PUBLISER’S LETTER

Dealing With Reality

John Balik

This morning I had a long conversation with a friend of mine about the perception of reality and how it relates to accomplishment. Your perception is strongly influenced by how you feel about your ability to make changes in your life. If you feel helpless, you won’t be able to see the possibility of change. 

Even deeper is the realization that you are ultimately responsible for who you are and what you achieve. Knowing that and being able to act on it to bring about positive changes are vastly different. One exists only in the mind, and the other is where the rubber meets the road.

We all deal with the rationalizations of others, and we all rationalize. Take the word apart and you see the oxymoron: rational-lies. If you can accept that rationalization is lying to yourself, you’ll be ready for the next step—an inner dialog. You must become aware that every time your rationalizing self and your rational self are in conflict, there will be consequences of what you decide. The unshakable reality is that you’re responsible for a lot of what happens.

That simple but profound fact governs how your life plays out. We are the sum total of our decisions. The quality of those decisions is connected to how truthful we are with ourselves. Some would call that character, and it affects everything from workouts to personal relationships.

Your view of life should be both micro and macro. The same rules of decisions, consequences and reality work for all aspects of life, but let’s use bodybuilding goals as a macro starting point. I talk with a lot people who want to be leaner or gain muscle, and many say that diets don’t work for them or they have lousy genetics or they don’t have time to train and so on.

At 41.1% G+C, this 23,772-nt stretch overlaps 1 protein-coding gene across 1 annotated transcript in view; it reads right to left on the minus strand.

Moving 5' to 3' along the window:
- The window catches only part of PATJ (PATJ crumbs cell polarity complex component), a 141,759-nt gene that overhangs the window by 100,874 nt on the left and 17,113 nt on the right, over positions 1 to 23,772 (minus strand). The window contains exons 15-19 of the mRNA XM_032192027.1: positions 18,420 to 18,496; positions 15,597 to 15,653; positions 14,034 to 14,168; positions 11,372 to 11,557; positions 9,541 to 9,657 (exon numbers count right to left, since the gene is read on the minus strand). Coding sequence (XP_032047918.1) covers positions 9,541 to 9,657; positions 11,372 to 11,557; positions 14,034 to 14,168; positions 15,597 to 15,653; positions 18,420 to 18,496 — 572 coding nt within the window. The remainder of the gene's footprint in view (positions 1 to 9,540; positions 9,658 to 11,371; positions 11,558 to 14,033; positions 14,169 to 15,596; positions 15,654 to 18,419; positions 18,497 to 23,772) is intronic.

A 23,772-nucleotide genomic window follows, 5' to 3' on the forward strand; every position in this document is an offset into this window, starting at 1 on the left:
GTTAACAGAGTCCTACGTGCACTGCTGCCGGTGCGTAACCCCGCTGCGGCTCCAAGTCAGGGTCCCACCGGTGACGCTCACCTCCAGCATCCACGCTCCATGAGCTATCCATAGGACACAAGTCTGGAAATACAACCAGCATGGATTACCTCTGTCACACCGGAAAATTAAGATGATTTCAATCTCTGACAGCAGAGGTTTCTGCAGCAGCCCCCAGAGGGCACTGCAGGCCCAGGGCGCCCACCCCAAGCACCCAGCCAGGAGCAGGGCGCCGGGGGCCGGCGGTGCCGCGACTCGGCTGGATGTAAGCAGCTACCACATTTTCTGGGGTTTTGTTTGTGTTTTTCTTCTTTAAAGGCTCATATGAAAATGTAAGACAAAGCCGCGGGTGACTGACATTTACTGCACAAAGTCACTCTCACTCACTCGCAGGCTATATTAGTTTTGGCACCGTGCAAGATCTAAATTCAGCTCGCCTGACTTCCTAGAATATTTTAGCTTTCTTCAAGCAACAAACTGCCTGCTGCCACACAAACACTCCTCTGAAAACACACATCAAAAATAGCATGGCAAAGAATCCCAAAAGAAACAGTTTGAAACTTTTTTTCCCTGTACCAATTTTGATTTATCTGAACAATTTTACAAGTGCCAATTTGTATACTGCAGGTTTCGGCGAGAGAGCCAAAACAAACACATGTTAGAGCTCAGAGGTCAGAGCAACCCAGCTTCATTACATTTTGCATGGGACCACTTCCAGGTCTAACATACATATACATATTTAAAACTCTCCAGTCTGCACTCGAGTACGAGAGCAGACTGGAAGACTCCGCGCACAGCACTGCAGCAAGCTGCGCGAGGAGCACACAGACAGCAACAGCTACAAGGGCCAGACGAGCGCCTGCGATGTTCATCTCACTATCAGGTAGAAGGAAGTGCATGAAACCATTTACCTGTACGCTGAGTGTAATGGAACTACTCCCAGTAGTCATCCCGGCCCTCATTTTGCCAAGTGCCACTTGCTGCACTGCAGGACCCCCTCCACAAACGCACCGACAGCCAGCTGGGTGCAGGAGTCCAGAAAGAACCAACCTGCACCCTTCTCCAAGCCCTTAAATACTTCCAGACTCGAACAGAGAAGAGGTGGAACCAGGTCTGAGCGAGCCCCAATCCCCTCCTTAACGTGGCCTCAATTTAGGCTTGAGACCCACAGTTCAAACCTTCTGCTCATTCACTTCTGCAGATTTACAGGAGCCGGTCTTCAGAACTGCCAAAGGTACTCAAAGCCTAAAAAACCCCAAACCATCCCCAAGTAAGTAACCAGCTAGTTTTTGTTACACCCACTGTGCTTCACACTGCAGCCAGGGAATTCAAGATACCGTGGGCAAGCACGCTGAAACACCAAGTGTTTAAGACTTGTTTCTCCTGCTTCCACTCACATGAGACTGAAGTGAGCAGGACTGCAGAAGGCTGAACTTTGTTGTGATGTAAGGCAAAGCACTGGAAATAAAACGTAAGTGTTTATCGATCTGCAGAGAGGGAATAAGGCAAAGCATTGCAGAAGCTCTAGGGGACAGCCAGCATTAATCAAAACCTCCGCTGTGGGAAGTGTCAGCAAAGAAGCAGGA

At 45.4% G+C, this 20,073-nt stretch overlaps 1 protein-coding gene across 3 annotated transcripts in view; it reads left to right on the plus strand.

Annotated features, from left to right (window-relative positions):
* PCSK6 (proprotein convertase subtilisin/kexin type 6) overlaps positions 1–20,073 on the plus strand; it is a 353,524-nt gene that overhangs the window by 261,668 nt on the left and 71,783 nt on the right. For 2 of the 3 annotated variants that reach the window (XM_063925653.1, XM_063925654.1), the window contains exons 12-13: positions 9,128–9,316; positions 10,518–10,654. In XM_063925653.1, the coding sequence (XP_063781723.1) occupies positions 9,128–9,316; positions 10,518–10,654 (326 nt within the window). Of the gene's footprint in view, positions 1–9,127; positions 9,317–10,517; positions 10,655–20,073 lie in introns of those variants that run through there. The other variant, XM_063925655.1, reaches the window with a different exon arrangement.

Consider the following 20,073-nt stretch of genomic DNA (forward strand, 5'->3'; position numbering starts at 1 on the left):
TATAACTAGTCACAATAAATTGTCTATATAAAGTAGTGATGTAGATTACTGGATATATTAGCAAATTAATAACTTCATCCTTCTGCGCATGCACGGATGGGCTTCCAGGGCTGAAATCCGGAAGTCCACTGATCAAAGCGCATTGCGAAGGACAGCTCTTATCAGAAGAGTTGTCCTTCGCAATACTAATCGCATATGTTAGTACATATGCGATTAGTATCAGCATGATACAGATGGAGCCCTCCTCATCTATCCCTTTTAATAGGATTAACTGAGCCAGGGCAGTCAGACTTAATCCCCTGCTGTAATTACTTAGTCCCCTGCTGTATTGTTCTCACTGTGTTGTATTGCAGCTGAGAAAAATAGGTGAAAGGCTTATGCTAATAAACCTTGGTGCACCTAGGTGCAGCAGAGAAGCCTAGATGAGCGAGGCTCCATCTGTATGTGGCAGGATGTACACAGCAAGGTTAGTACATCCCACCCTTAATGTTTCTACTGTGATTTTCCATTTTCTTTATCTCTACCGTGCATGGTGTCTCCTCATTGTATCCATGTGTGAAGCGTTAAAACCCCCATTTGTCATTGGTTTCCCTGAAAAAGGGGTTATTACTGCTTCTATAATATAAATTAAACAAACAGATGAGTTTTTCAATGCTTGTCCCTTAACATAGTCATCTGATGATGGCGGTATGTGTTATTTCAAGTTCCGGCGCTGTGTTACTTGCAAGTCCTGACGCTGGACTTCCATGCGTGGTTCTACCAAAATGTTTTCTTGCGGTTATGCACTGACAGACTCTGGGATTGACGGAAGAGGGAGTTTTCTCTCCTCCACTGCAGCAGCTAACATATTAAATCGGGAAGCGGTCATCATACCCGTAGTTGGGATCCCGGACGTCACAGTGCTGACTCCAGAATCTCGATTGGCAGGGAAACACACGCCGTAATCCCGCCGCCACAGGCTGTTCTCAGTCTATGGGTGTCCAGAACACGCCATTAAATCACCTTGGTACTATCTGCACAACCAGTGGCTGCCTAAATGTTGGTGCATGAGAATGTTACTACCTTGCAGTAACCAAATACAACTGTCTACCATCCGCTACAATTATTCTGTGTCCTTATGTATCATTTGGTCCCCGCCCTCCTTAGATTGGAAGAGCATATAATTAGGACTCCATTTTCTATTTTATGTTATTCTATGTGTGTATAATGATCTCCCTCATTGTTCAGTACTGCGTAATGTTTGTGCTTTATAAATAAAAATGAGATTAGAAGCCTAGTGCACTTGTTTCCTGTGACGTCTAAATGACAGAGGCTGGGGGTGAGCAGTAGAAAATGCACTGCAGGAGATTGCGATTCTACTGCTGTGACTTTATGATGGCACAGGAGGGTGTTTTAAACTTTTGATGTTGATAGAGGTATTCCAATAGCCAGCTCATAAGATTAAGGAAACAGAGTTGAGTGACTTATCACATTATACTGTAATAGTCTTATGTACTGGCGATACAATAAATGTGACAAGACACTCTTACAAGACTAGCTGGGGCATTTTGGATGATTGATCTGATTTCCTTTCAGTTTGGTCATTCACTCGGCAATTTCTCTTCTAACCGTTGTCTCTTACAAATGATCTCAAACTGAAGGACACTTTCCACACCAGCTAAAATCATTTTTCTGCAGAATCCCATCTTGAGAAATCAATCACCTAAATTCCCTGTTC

Everyone has a different set of gifts. That’s a reality you need to face. So you have two choices: Make the changes that will lead you to becoming leaner and/or more muscular—or don’t. One builds character; the other depletes it. Each decision has a consequence.

We’ve all seen the “One Day at a Time” bumper stickers—they’re about making change and taking control of and responsibility for your actions. I find, however, that a day is much too macro a frame of reference. I look at it in terms of every decision: Every decision makes your character either stronger or weaker. That goes for life and death issues as well as the far less critical decisions like going for one last rep or taking the easy way out.

The stronger your character, the stronger you’ll be in dealing with rationalization. That strength will enable you to take charge and reach your goals. Every little victory empowers you. Being true to yourself is one of life’s most important and difficult lessons—and one you never stop learning.


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